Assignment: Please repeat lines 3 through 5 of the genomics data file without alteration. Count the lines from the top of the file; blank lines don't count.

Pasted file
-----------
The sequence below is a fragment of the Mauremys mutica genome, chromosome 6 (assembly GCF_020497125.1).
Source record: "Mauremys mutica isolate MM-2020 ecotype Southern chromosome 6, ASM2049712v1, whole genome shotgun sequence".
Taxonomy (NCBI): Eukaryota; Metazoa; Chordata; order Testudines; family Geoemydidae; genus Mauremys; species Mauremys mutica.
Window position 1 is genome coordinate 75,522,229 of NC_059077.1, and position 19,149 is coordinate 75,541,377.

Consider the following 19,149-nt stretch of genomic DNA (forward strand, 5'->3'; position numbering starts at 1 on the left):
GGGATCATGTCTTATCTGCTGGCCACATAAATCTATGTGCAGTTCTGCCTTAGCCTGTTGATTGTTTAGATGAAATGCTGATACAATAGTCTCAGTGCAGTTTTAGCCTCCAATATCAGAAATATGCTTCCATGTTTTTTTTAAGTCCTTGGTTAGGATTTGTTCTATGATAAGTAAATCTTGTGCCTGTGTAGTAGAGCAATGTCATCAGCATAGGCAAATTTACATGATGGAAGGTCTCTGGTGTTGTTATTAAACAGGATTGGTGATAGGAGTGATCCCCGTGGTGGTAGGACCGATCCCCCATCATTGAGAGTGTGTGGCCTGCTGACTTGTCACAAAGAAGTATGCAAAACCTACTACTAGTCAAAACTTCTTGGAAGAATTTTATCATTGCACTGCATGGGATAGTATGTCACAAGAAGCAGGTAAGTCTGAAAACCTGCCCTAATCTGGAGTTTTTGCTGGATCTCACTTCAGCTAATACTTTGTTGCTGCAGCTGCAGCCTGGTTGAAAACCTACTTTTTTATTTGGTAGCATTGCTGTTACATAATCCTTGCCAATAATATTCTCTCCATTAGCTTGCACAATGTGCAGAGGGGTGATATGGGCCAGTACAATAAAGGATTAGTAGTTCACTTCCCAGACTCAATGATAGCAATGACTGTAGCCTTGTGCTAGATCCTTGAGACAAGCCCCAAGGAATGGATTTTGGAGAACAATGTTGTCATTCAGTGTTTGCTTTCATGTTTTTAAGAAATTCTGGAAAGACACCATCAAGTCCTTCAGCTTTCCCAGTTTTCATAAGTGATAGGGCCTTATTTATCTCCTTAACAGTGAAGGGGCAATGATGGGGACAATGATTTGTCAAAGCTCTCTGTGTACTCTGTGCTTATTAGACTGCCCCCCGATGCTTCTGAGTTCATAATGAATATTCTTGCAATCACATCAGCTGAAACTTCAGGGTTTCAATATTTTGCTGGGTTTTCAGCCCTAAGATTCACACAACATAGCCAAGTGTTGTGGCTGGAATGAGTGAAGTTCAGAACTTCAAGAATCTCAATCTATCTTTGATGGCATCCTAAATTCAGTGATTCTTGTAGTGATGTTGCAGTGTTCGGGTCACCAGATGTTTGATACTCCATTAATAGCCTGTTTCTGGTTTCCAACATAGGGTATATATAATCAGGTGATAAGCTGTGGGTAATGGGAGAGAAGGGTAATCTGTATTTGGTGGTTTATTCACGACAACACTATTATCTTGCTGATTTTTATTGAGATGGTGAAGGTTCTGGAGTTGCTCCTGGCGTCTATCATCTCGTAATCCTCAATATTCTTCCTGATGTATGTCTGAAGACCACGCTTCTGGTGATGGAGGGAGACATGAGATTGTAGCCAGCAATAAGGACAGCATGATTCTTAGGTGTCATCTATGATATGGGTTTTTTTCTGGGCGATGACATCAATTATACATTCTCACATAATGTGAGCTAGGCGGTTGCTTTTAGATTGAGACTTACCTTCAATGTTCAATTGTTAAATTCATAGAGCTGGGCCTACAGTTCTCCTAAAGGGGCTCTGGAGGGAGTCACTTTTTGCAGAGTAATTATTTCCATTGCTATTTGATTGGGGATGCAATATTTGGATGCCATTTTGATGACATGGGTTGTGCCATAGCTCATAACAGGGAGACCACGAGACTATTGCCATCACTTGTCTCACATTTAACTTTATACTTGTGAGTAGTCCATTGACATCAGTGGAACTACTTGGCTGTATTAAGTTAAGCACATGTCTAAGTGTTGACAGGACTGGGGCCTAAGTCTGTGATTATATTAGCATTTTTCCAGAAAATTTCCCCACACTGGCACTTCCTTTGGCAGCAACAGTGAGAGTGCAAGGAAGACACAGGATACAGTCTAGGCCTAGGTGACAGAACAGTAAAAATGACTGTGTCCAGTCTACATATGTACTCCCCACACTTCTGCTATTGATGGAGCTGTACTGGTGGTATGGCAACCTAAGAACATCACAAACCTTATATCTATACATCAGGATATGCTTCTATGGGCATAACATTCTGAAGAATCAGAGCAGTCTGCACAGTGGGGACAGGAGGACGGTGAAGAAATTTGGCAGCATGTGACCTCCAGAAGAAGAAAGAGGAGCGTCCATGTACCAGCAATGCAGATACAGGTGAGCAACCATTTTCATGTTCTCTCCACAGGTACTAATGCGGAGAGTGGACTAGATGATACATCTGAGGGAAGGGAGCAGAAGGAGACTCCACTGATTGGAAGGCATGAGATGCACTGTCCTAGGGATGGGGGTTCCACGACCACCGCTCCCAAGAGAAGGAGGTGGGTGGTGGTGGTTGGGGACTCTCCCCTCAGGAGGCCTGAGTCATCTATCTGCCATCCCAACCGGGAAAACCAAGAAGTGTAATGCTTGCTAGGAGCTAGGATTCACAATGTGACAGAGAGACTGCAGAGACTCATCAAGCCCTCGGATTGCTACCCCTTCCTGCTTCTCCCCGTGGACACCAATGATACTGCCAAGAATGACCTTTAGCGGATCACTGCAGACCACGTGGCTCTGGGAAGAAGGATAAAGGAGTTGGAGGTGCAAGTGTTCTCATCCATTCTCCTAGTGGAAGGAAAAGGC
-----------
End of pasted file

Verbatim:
Taxonomy (NCBI): Eukaryota; Metazoa; Chordata; order Testudines; family Geoemydidae; genus Mauremys; species Mauremys mutica.
Window position 1 is genome coordinate 75,522,229 of NC_059077.1, and position 19,149 is coordinate 75,541,377.

Consider the following 19,149-nt stretch of genomic DNA (forward strand, 5'->3'; position numbering starts at 1 on the left):